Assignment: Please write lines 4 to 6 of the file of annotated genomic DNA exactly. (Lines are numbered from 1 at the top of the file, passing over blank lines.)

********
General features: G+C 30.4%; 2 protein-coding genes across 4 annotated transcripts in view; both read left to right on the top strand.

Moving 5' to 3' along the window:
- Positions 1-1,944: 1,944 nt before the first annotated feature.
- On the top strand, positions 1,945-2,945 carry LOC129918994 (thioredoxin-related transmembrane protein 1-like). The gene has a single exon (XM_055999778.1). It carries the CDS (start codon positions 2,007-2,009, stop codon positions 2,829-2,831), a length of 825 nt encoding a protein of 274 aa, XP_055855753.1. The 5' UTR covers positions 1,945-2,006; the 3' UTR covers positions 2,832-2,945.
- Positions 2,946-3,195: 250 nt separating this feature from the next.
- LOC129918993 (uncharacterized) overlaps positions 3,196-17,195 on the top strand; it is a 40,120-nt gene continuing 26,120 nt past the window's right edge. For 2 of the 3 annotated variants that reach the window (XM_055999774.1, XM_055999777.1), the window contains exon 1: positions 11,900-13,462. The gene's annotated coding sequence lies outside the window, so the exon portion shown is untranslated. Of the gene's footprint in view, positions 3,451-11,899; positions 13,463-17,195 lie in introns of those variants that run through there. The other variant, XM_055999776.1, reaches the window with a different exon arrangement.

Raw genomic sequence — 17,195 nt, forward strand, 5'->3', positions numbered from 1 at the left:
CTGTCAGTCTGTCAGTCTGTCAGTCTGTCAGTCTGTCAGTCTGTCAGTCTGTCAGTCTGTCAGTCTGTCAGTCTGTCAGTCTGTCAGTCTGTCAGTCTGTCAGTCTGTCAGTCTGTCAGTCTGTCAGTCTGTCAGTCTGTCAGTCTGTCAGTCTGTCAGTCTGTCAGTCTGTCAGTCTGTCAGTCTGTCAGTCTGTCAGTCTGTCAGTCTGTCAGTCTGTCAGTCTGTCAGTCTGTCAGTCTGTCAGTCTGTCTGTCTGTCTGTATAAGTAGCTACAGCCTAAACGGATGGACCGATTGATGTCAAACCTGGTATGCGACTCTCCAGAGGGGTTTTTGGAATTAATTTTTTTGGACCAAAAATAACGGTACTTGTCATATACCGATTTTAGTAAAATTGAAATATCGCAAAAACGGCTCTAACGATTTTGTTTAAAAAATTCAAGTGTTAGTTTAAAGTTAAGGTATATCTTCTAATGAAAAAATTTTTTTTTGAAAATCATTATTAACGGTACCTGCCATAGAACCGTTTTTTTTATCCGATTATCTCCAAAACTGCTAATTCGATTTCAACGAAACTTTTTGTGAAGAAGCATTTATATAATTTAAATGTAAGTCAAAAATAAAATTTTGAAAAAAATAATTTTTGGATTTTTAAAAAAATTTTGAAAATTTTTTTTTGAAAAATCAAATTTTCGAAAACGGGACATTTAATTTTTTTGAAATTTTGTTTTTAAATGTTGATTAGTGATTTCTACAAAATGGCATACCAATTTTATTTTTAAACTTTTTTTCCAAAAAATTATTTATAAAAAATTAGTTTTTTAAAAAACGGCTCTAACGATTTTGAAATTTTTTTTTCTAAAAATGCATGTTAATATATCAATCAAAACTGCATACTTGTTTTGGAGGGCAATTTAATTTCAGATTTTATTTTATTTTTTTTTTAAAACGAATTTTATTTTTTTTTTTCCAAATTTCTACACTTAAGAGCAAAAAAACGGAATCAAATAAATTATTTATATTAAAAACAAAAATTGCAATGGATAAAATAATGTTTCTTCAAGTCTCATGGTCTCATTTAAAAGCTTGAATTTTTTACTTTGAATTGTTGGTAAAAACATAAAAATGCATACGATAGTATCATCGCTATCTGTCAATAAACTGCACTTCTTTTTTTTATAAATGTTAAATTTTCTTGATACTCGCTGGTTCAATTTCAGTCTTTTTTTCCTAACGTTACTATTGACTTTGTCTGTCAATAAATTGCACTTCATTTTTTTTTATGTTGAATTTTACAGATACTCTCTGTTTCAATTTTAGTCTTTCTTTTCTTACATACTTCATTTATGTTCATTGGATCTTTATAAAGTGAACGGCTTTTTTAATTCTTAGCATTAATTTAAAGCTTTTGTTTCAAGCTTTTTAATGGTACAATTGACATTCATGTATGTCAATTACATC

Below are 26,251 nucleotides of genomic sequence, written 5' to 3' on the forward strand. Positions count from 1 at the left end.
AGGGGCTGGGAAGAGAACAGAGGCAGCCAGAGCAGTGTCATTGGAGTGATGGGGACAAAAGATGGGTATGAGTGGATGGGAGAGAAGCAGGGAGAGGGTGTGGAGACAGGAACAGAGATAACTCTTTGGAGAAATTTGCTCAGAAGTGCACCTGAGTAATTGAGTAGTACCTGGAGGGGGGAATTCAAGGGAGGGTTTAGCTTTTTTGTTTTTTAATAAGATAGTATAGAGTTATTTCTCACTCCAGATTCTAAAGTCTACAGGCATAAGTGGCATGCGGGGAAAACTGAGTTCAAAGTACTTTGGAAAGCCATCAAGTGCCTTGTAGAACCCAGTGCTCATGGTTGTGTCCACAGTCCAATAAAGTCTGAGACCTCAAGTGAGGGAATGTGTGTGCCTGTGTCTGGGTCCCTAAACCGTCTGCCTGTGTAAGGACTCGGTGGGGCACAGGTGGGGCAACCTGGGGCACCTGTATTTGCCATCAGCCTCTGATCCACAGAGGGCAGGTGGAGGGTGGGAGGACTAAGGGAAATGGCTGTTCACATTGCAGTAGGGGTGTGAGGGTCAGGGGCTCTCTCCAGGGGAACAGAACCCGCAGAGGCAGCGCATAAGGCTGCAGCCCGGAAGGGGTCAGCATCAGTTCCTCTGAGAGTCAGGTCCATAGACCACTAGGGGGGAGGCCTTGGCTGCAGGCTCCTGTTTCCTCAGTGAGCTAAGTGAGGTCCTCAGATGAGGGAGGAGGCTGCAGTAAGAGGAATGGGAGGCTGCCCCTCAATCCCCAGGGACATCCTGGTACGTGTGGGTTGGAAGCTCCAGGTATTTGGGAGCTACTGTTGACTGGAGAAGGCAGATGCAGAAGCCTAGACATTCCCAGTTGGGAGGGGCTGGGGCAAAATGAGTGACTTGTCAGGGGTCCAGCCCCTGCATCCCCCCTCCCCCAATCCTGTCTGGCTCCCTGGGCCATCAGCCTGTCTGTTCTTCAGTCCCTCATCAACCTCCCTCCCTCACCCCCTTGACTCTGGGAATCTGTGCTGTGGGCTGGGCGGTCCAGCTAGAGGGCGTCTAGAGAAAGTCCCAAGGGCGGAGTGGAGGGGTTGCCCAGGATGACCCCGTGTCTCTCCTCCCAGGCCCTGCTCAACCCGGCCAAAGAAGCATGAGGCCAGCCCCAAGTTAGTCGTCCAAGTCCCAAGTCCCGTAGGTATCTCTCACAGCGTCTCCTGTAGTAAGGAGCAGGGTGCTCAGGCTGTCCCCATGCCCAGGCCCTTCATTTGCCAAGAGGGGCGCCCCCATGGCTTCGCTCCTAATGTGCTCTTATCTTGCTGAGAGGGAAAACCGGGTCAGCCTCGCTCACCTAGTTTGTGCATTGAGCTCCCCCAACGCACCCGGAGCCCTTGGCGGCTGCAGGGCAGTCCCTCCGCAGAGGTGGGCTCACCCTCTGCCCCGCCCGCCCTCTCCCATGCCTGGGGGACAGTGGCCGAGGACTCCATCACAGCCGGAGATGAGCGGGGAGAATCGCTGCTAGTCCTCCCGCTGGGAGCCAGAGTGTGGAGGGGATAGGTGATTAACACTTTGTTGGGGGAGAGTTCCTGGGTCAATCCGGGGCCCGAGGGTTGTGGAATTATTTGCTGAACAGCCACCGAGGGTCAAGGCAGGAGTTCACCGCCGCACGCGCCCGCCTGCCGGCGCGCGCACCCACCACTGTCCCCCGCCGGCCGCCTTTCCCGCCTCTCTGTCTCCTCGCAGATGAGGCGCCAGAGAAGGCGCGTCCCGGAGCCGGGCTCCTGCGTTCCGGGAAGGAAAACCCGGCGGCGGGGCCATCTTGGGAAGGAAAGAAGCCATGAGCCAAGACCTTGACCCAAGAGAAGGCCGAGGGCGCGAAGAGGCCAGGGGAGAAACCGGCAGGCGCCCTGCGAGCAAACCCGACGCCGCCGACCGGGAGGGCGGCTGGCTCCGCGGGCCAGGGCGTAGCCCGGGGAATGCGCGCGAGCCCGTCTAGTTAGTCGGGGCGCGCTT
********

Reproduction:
- On the top strand, positions 1,945-2,945 carry LOC129918994 (thioredoxin-related transmembrane protein 1-like). The gene has a single exon (XM_055999778.1). It carries the CDS (start codon positions 2,007-2,009, stop codon positions 2,829-2,831), a length of 825 nt encoding a protein of 274 aa, XP_055855753.1. The 5' UTR covers positions 1,945-2,006; the 3' UTR covers positions 2,832-2,945.
- Positions 2,946-3,195: 250 nt separating this feature from the next.
- LOC129918993 (uncharacterized) overlaps positions 3,196-17,195 on the top strand; it is a 40,120-nt gene continuing 26,120 nt past the window's right edge. For 2 of the 3 annotated variants that reach the window (XM_055999774.1, XM_055999777.1), the window contains exon 1: positions 11,900-13,462. The gene's annotated coding sequence lies outside the window, so the exon portion shown is untranslated. Of the gene's footprint in view, positions 3,451-11,899; positions 13,463-17,195 lie in introns of those variants that run through there. The other variant, XM_055999776.1, reaches the window with a different exon arrangement.